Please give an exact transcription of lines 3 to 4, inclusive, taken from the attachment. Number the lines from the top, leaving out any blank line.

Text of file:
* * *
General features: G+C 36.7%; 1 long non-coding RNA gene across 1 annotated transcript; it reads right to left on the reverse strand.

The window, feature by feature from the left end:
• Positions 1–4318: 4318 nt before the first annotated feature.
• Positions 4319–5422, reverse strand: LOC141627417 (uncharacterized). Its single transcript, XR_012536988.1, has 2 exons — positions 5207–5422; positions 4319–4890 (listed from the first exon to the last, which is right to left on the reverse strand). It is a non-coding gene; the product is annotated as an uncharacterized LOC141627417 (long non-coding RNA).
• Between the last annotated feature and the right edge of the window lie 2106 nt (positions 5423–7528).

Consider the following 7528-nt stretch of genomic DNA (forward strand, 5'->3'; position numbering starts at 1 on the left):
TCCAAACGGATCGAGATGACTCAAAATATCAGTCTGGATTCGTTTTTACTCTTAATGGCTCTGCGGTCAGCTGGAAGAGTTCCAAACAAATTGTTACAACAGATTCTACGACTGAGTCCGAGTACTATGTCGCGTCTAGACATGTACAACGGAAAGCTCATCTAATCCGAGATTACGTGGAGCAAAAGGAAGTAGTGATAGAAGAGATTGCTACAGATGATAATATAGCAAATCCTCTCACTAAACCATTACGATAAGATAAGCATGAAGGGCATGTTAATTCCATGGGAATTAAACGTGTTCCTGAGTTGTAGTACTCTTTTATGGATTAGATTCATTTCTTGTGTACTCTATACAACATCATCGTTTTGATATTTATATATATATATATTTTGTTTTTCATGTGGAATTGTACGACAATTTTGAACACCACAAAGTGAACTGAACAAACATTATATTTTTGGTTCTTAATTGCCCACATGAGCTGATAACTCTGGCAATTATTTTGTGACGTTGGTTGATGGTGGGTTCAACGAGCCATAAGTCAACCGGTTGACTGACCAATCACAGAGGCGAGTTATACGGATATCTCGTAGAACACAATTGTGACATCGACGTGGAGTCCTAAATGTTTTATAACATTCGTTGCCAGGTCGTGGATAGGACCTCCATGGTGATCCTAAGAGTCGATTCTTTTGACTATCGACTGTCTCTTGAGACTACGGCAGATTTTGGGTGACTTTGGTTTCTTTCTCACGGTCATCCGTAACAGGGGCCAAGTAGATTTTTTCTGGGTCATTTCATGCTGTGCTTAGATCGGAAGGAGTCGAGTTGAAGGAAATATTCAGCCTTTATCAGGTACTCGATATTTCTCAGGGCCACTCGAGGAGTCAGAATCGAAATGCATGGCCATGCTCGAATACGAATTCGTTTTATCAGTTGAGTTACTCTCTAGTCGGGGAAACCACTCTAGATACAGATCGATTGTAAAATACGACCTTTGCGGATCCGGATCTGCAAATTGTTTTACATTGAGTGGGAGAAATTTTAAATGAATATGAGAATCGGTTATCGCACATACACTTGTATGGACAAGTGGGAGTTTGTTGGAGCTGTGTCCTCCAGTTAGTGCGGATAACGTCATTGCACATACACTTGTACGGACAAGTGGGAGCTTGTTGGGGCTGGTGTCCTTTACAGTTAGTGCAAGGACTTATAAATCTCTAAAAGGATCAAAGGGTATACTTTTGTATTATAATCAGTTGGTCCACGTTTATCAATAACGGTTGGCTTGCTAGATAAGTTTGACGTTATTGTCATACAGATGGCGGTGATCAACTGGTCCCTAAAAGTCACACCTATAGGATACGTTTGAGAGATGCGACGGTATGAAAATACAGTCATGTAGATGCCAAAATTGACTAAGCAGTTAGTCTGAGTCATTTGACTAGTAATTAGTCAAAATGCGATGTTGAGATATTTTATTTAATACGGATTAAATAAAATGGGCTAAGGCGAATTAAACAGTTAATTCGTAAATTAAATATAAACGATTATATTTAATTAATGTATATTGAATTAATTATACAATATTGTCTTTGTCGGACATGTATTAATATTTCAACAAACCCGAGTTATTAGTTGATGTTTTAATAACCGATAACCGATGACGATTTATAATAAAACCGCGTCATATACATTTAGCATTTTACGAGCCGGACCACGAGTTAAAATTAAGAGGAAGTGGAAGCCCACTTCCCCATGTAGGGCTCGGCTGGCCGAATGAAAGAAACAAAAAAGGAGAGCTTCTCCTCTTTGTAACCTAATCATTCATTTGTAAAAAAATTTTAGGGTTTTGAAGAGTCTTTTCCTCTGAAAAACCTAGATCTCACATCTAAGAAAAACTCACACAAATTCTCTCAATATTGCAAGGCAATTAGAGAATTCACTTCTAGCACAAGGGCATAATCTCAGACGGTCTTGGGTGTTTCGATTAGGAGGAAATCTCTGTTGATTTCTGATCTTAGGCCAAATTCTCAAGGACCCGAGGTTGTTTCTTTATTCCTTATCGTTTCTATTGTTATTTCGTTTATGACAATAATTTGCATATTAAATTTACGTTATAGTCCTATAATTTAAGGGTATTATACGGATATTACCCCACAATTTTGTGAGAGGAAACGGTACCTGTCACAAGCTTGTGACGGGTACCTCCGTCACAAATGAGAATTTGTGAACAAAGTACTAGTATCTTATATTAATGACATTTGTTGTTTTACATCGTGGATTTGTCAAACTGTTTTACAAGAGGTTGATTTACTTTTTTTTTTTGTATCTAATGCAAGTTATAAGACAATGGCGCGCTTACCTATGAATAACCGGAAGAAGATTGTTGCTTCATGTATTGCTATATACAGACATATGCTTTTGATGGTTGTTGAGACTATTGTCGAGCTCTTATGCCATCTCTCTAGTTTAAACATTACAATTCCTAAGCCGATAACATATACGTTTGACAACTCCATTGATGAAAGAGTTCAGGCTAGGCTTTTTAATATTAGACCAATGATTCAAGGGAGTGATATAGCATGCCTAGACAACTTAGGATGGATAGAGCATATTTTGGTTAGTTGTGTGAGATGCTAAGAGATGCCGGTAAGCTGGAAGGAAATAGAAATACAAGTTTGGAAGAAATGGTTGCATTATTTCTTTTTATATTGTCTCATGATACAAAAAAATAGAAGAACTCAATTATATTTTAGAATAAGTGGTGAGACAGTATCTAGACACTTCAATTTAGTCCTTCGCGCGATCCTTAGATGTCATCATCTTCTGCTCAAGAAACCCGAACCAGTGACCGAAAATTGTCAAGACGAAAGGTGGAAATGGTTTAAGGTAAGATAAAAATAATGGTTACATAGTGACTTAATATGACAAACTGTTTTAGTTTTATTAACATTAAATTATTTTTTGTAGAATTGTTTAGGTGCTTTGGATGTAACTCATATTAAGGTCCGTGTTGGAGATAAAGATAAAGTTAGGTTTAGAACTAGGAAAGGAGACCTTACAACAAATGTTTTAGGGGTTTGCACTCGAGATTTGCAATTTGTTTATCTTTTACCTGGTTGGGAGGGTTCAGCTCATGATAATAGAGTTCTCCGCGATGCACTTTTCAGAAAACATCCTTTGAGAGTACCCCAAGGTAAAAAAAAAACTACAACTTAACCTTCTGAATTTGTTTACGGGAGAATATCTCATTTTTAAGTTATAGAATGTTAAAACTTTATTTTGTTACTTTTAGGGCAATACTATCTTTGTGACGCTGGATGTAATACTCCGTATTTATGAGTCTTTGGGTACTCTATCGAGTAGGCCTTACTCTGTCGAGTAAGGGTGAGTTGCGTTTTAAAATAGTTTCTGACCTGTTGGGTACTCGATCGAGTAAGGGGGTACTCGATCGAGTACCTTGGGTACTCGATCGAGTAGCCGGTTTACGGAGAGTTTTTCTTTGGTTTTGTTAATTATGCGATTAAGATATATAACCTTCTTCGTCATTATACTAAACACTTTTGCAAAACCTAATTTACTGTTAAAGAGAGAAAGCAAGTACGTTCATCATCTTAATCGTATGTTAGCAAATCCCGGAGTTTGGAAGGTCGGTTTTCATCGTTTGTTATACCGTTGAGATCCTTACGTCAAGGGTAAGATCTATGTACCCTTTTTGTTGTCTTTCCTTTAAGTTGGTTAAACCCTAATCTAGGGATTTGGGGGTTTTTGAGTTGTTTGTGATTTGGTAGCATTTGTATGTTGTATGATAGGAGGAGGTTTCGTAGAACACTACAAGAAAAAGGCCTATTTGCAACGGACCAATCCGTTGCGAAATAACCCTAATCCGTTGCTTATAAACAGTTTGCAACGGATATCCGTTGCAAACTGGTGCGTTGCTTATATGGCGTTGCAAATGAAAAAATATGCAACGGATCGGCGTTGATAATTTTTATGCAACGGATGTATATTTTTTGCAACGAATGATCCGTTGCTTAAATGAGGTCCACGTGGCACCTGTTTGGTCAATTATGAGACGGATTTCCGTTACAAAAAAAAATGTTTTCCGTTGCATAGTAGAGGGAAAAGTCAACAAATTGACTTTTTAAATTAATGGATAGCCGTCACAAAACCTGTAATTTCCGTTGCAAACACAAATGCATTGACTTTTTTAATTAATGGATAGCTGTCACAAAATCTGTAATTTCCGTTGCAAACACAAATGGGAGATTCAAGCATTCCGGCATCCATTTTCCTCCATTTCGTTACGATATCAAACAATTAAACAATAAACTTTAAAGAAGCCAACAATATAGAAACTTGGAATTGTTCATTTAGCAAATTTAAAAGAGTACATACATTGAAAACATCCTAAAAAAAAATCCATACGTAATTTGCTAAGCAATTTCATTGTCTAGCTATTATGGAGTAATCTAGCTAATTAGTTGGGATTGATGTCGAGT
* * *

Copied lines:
• Positions 1–4318: 4318 nt before the first annotated feature.
• Positions 4319–5422, reverse strand: LOC141627417 (uncharacterized). Its single transcript, XR_012536988.1, has 2 exons — positions 5207–5422; positions 4319–4890 (listed from the first exon to the last, which is right to left on the reverse strand). It is a non-coding gene; the product is annotated as an uncharacterized LOC141627417 (long non-coding RNA).